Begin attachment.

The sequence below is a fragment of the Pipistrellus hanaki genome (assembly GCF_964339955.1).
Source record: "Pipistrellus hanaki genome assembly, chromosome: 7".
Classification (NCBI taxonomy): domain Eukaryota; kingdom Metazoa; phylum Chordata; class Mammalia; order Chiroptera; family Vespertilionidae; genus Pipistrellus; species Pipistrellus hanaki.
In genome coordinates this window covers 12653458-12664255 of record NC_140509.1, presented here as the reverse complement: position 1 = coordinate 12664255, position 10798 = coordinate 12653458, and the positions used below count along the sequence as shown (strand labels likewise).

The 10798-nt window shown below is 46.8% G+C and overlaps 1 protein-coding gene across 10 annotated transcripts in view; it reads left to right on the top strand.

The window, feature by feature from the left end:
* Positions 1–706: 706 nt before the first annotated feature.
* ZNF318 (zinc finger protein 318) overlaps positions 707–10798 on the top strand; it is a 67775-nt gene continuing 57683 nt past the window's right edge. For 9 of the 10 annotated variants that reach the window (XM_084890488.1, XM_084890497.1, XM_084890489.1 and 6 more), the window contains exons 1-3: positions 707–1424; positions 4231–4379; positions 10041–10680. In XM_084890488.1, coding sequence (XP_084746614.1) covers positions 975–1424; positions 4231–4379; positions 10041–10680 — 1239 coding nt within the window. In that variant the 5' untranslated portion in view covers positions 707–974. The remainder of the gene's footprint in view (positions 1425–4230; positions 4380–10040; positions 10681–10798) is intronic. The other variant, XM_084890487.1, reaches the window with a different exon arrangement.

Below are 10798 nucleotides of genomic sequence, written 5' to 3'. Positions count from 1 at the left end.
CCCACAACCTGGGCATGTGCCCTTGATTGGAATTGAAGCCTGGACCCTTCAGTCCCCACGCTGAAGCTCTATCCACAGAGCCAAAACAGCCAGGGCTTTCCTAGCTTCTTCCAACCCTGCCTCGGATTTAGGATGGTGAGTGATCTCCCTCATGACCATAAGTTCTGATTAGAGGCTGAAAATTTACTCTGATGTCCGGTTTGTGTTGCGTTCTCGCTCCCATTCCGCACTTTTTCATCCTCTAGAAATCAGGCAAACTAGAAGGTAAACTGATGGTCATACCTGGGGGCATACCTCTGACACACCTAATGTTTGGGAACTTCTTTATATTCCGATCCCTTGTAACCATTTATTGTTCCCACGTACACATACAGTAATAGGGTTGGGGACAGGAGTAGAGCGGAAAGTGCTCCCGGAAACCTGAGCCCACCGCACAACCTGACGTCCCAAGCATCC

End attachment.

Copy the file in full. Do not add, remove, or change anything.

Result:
The sequence below is a fragment of the Pipistrellus hanaki genome (assembly GCF_964339955.1).
Source record: "Pipistrellus hanaki genome assembly, chromosome: 7".
Classification (NCBI taxonomy): domain Eukaryota; kingdom Metazoa; phylum Chordata; class Mammalia; order Chiroptera; family Vespertilionidae; genus Pipistrellus; species Pipistrellus hanaki.
In genome coordinates this window covers 12653458-12664255 of record NC_140509.1, presented here as the reverse complement: position 1 = coordinate 12664255, position 10798 = coordinate 12653458, and the positions used below count along the sequence as shown (strand labels likewise).

The 10798-nt window shown below is 46.8% G+C and overlaps 1 protein-coding gene across 10 annotated transcripts in view; it reads left to right on the top strand.

The window, feature by feature from the left end:
* Positions 1–706: 706 nt before the first annotated feature.
* ZNF318 (zinc finger protein 318) overlaps positions 707–10798 on the top strand; it is a 67775-nt gene continuing 57683 nt past the window's right edge. For 9 of the 10 annotated variants that reach the window (XM_084890488.1, XM_084890497.1, XM_084890489.1 and 6 more), the window contains exons 1-3: positions 707–1424; positions 4231–4379; positions 10041–10680. In XM_084890488.1, coding sequence (XP_084746614.1) covers positions 975–1424; positions 4231–4379; positions 10041–10680 — 1239 coding nt within the window. In that variant the 5' untranslated portion in view covers positions 707–974. The remainder of the gene's footprint in view (positions 1425–4230; positions 4380–10040; positions 10681–10798) is intronic. The other variant, XM_084890487.1, reaches the window with a different exon arrangement.

Below are 10798 nucleotides of genomic sequence, written 5' to 3'. Positions count from 1 at the left end.
CCCACAACCTGGGCATGTGCCCTTGATTGGAATTGAAGCCTGGACCCTTCAGTCCCCACGCTGAAGCTCTATCCACAGAGCCAAAACAGCCAGGGCTTTCCTAGCTTCTTCCAACCCTGCCTCGGATTTAGGATGGTGAGTGATCTCCCTCATGACCATAAGTTCTGATTAGAGGCTGAAAATTTACTCTGATGTCCGGTTTGTGTTGCGTTCTCGCTCCCATTCCGCACTTTTTCATCCTCTAGAAATCAGGCAAACTAGAAGGTAAACTGATGGTCATACCTGGGGGCATACCTCTGACACACCTAATGTTTGGGAACTTCTTTATATTCCGATCCCTTGTAACCATTTATTGTTCCCACGTACACATACAGTAATAGGGTTGGGGACAGGAGTAGAGCGGAAAGTGCTCCCGGAAACCTGAGCCCACCGCACAACCTGACGTCCCAAGCATCC